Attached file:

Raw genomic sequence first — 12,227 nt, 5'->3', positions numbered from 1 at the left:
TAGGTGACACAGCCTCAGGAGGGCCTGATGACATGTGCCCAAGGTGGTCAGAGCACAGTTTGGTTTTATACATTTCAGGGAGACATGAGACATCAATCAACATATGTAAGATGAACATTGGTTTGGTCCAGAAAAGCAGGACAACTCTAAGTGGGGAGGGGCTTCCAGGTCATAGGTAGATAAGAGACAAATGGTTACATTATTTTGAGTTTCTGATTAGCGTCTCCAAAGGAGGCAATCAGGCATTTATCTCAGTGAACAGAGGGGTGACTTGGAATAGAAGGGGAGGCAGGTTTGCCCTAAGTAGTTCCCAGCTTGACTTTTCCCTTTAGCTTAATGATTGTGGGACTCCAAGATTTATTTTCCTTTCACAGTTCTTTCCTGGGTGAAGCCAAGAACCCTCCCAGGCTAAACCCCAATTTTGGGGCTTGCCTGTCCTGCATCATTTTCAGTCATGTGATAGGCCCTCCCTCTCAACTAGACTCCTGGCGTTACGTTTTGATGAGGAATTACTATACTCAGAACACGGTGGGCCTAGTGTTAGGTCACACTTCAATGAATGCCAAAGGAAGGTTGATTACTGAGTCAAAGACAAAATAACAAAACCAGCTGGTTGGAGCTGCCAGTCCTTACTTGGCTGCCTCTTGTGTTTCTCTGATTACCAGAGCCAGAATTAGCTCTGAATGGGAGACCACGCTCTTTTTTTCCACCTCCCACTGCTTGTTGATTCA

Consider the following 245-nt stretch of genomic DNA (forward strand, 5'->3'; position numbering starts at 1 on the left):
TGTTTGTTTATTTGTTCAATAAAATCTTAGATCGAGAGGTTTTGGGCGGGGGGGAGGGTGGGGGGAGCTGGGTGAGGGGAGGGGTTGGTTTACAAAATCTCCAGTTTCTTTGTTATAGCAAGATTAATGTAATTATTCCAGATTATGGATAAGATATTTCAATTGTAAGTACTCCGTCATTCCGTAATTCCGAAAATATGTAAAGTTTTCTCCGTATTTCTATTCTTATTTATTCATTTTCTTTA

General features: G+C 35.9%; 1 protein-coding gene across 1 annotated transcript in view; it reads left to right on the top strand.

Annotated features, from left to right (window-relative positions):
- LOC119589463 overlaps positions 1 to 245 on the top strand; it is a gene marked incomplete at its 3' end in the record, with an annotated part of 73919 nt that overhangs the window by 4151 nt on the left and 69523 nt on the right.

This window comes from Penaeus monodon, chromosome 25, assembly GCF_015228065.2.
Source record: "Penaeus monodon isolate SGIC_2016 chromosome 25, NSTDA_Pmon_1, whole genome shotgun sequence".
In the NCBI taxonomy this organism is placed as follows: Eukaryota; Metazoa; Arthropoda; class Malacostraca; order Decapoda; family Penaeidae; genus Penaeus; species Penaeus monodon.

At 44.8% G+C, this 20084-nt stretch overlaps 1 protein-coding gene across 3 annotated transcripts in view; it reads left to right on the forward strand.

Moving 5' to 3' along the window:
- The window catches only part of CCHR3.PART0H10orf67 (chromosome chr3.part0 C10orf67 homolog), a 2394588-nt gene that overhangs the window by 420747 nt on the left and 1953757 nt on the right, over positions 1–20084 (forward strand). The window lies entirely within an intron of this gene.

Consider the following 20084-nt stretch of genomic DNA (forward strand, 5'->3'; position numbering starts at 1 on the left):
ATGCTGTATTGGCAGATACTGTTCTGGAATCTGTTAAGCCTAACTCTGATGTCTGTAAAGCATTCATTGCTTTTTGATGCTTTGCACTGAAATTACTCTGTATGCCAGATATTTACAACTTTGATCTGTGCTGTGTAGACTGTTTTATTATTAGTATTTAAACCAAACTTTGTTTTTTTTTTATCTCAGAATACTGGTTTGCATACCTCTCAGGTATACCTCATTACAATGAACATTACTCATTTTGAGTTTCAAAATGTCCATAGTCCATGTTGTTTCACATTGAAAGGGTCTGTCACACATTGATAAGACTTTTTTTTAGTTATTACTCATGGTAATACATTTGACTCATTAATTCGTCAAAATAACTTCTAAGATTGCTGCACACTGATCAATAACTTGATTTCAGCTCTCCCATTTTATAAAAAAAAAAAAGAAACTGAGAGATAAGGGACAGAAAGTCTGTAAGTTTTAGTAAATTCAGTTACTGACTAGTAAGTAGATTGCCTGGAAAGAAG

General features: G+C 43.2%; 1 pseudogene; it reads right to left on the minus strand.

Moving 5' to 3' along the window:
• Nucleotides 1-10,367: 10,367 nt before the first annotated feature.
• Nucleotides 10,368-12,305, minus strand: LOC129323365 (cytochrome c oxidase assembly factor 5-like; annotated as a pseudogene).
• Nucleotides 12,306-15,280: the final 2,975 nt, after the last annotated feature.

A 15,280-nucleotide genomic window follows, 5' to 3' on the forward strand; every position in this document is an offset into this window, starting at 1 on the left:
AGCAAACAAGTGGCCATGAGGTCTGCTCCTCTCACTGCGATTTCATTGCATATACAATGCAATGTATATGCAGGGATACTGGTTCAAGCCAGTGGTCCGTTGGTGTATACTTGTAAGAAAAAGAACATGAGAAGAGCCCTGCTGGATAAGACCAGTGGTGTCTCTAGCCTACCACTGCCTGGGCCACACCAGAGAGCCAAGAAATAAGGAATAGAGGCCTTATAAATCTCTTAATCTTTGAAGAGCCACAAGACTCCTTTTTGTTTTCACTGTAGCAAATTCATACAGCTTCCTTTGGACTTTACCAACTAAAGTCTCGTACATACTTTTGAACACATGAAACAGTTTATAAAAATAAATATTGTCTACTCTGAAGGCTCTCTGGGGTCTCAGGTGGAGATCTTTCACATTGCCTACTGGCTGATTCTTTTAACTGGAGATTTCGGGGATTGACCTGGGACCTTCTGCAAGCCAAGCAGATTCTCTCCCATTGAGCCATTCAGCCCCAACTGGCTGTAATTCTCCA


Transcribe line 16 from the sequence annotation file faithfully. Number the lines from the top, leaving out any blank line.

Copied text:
General features: G+C 43.2%; 1 pseudogene; it reads right to left on the minus strand.